- Run for office. Massachusetts State Senator Sonia Chang-Diaz announced her run for governor of the state last week. She joins a field that includes Harvard professor Danielle Allen and, potentially, Massachusetts Attorney General Maura Healey. Chang-Diaz was the first Latina elected to the state senate and would achieve the same milestone were she to be elected governor. Boston Herald

- Review results. BlackRock hired a law firm to conduct an outside review earlier this year after employees alleged racial and religious discrimination. Now the asset manager has revamped how it handles complaints about issues including discrimination and sexual harassment; one change is to designate another employee as a "support person" for the person who brought forward a complaint during the review process. Bloomberg

MOVERS AND SHAKERS: Venture capitalist Magdalena Yesil joins PicsArt's board of directors. Greenwood, the digital bank for Black and Latinx customers, hired Dylani Herath as VP of engineering. Former Walmart exec Kim Sentovich will be CEO of efficient watering company Rachio. NorthOne hired Square compliance lead Natalie Keogh as head of compliance. Upside Foods hired PepsiCo vet Amy Chen as COO. Sisu Data promoted Berit Hoffmann to chief product officer. Zendesk hired RingCentral's Daisy Itty as VP of engineering in the U.S. and Nasdaq's Katherine Squire as VP of engineering in Sydney. Former Mattel chief brands officer Susie Lecker will be CEO of wellness app FitSwoop. Lippincott hired Prophet's Siobhan Cooper as partner, brand strategy.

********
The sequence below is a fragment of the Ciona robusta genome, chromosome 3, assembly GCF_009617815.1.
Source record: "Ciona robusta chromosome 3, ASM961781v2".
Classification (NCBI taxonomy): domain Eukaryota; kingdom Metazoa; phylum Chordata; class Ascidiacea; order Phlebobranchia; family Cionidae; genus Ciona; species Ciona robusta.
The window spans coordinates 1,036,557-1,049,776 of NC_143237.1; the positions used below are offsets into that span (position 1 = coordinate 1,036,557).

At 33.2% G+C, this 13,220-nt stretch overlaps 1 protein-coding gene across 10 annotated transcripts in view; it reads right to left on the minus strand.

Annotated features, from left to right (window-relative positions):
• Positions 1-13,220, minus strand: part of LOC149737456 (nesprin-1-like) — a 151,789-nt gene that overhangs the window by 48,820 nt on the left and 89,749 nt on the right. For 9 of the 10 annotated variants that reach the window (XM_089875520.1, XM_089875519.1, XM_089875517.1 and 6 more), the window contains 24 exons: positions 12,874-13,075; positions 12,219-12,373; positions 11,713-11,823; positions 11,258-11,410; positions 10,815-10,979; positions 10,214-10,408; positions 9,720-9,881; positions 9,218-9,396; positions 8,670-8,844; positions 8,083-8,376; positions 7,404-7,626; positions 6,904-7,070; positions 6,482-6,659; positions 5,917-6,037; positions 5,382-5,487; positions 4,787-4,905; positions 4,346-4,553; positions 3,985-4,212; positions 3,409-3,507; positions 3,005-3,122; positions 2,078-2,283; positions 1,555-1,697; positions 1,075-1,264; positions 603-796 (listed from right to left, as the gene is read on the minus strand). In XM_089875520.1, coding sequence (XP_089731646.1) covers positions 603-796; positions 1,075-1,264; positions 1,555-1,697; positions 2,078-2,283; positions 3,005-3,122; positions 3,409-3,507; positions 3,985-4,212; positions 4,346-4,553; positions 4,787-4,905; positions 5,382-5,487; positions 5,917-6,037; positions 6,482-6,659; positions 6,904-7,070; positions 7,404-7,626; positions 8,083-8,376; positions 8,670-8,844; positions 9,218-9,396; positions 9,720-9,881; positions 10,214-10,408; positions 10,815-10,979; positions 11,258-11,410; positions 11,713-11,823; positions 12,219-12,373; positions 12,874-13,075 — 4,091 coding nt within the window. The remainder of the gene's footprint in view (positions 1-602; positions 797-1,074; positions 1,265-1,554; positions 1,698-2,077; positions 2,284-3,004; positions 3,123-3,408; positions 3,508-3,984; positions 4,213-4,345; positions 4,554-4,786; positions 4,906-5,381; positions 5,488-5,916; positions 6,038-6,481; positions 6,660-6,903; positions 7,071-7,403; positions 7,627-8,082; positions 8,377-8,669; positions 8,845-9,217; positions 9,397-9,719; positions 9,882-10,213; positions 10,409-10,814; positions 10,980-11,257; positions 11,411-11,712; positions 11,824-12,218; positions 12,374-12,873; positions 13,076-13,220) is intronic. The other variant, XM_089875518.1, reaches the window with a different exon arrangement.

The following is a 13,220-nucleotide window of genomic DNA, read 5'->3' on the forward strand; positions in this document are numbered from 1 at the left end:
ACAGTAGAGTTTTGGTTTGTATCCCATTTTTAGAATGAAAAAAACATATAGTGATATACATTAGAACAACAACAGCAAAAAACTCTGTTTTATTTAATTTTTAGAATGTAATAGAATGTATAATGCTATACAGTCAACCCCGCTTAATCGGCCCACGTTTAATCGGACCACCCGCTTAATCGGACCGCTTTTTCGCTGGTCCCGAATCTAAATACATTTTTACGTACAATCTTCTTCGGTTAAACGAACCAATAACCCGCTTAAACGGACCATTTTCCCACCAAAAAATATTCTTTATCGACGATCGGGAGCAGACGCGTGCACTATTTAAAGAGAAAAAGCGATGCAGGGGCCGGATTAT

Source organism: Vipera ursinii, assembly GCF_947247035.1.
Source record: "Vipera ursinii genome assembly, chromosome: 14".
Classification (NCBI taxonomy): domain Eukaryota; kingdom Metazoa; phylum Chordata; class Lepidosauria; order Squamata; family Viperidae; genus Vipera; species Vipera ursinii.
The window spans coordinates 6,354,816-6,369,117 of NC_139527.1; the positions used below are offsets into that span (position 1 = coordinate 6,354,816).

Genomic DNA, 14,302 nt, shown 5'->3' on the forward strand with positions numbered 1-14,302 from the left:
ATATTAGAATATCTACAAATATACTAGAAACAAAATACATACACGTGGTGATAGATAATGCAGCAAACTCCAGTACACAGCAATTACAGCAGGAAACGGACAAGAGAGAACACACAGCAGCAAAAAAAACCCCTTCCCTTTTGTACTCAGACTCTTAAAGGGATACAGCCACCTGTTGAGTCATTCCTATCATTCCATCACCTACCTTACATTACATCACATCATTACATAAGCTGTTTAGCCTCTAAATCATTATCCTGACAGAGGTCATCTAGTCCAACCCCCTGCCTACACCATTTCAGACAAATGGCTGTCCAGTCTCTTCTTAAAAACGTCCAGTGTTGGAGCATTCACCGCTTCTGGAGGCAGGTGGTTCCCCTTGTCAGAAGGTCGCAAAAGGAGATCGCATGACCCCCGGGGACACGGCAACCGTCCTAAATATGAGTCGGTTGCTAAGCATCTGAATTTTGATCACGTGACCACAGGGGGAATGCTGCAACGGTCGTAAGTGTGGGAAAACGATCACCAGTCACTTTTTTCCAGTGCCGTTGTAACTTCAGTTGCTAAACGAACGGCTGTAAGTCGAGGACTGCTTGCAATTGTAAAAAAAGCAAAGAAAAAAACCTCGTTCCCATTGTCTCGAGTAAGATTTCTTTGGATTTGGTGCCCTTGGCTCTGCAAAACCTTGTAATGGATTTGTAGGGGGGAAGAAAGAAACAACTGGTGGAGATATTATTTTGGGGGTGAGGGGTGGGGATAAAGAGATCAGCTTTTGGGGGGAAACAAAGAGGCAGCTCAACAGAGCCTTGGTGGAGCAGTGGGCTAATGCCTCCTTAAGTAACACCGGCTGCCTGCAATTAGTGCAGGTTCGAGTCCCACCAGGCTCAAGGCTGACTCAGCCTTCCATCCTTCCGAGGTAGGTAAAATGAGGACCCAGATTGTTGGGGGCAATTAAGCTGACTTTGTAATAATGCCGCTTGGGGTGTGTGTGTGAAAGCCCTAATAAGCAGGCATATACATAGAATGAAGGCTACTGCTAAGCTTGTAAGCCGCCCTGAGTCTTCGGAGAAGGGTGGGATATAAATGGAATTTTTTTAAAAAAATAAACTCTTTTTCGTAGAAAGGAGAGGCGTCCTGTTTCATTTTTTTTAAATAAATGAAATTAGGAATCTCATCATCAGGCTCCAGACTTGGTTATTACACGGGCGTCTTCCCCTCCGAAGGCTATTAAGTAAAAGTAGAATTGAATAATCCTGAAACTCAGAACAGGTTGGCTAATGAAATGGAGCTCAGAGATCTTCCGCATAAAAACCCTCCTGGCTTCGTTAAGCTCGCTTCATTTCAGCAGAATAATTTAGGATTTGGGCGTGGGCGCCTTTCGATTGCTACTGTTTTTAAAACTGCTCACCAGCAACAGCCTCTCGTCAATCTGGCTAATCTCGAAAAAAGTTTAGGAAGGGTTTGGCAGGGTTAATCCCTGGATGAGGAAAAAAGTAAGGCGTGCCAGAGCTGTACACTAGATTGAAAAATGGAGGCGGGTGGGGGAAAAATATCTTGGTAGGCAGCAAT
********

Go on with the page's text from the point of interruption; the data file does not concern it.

IN CASE YOU MISSED IT

- All or nothing. The key to making parental leave universal? Everyone who has access to it actually taking it. A new study of fathers finds that when a male employee's "competitors" (or coworkers) took paternity leave, that employee's own leave didn't lead to any career setbacks. But when a new father is the only one of his cohort to take paternity leave, he may miss out on promotions or other opportunities. New York Times

- How'd We do it? How exactly did Rebekah Neumann influence the rise and fall of WeWork? This story dives deep, interviewing 20 people who knew the Neumanns during the WeWork era—and are following their next act. For Rebekah, that may be another educational project like the shuttered school WeGrow. Vanity Fair

- Dance for a difference. One category of organization billionaire philanthropist MacKenzie Scott donated to in her most recent round of giving? Diverse dance companies. Alvin Ailey American Dance Theater, Ballet Hispánico, Dance Theater of Harlem, and Urban Bush Women say the donations, ranging from $3 million to $20 million, were "transformative." New York Times

ON MY RADAR

The greatest life lessons I learned becoming a mother during lockdown Vogue

The promise and peril of a high-priced sleep trainer The New Yorker

Teneo’s Declan Kelly, crisis manager for CEOs, faces his own crisis Wall Street Journal

PARTING WORDS

"We’re all told it’s a gain, gain, gain—you’re gaining a baby. But there’s a lot of loss around it. ... You think of the people you’ve lost who aren’t meeting this baby. You lose the former, pre-parent version of yourself."

-Actor and comedian Ilana Glazer on her view of pregnancy. Her new movie is False Positive, a horror film about childbirth.